When I woke up, campus was closed and the hunt was on for a suspected gunman. I applauded the Dallas and Arlington and campus police departments for working together to proactively keep students safe. I commented on Google+: "If this is a hoax or bad information, it is good practice. If it is true, lives are being saved."

Not too long after, I received an all-clear from the school's alert system; classes would resume at noon. My class this summer starts at 12:30pm. I had not heard anything as to why - was the suspect in custody? Was it found to be a hoax? Was there no evidence to support the tip?

I arrived on campus and got a coveted front parking space. The lot was pretty empty. As I sat in my car and ate a drive-thru lunch, I watched a few more cars trickle in. Some students looked nervous, some looked exhausted, and some looked like they had no cares in the world. I watched each and every one of them with suspicious eyes. You see a lot of 'in plain sight' killers in the movies; it was scarily easy to picture more than a few of them with some form of weapon hidden on their body, in their clothes, and within easy reach inside bags.

I mentally slapped myself and gathered my things for the walk to class. For once, I was happy with my over large sunglasses (bought for function, not form [ie fashion]) and the fact that I could hide and be paranoid suspicious of everyone as I walked in the wide open quadrangle and between buildings. I felt like a bunny watching for the hawk. I made notes of what type of bullet proof cover was available, what doors were within sprinting distance, what shields existed along my route, and calculated my survival chances with each. I noticed that inside the building, on this empty day, my chances of survival were far slimmer than being outside - all of the doors were shut and locked, all lights were out, and I would be a sitting duck in a long hallway. It was not a comforting thought. Even the elevator gave me no hope; while there was a 'close door' button, there was no 'emergency stop' pull, so I wouldn't be able to stop the elevator between floors, away from any intruders (like I said, I explored pretty much every option).

Class was short, as days without labs are, but we were all jumpy. I thought about my seating choice (front row, center) momentarily before sitting, but decided a change wouldn't really do any good in a class so tiny. I'm small enough that I could probably just slip under the table and be fine, though.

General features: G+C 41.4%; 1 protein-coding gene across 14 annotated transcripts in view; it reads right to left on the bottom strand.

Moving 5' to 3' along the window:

I spent my time on campus learning what life with paranoia would be like. It was surprisingly not that difficult. That may, however, say more about me than I care to admit, though. When I returned to work, a coworker said the entire ordeal had made the news (finally), but wanted more information - according to him, it was bare bones facts. I looked it up, relating the only information that I knew had been provided by UTA, and found this short piece from the Dallas Morning News (see below). It was comforting to see that a concerned friend made the call to 911 about the suicidal man. I won't go so far as to call that person a hero, but s/he did the right thing.

News Link:

Thursday, June 13, 2013


Purchased an iPad. Testing the Blogger app. :)

Seems to be easy to follow and pick up. Should make it easier to get back to blogging....

Tuesday, February 19, 2013


Now that I am home, let me relate to you what happened to me while in the Mart of Wal yesterday:

A man, twitchy looking dude, casually walked by and asked if I needed help with anything. My automatic response, as is yours, most likely, was to say "No thanks." He acted as if he was going to walk past me, then stopped and asked how well I know the area. My hackles rose and I immediately went into defensive mode -- I mean, really, someone asking if you need something usually means store attendant, right?? I turned to him, making sure to keep my cart in my view as well (because I'm paranoid) and told him I don't know the area well at all. He looked slightly saddened. "Well, I just moved here from Flagstaff, Arizona and I just need help with...well, do you know anything about baby's milk?" Um...what? "I have an infant with special needs and I don't know what kind of formula to get for him. I was wondering if you could help me out?"

Told the guy "Sorry, I don't have any kids. I have no clue how to help you".

The first thing that flitted through my mind when he left: "Oh my gawd! Do I look like a mother???" Then my second thought: "What if it was just a ploy? A trick?" My final thought: "Oh my gawd, what if he's a kidnapper that has an infant and doesn't know the first thing about the kid he has???"

The moment my bags were in the kitchen, I scanned news stations online for missing kids. I found nothing. A slightly relaxing thing.

Sunday, September 2, 2012

Delicipes: Delicous Recipes from My Kitchen

Just to keep things simple, I started a recipe blog away from this blog. I know people that would prefer to read just recipes and nothing else from my life, so this makes it easier.

If you care to keep up with my kitchen, follow Delicipes - just be warned that postings are not regular and the majority of the recipes are "old" concoctions and things I've found online or in a book (with proper credits, of course) that are possibly altered.


If you have a recipe you think I might like, feel free to send me an email [delicipes-at-gmail-dot-com]. If you host a recipe site of your own, let me know; I will link it in the blog's right-hand column, and, if I use a recipe, you get an additional link-to in the post! (Have I mentioned how much I love trying new recipes?)

The Real House Maidens of Bugman's Best - UPDATE!

The season is almost half over! I need to schedule my week 5 game (the halfway point) and finish painting my girls. I've let other things take over my time with my girls and I shouldn't have; but that's my own fault and they are suffering for it (only five girls are completely painted and one girl is stuck at the half-dressed point). Not that it is affecting their game play! No, I still suck (my first season), but I am having a ton of fun - and that is what the game is all about, right?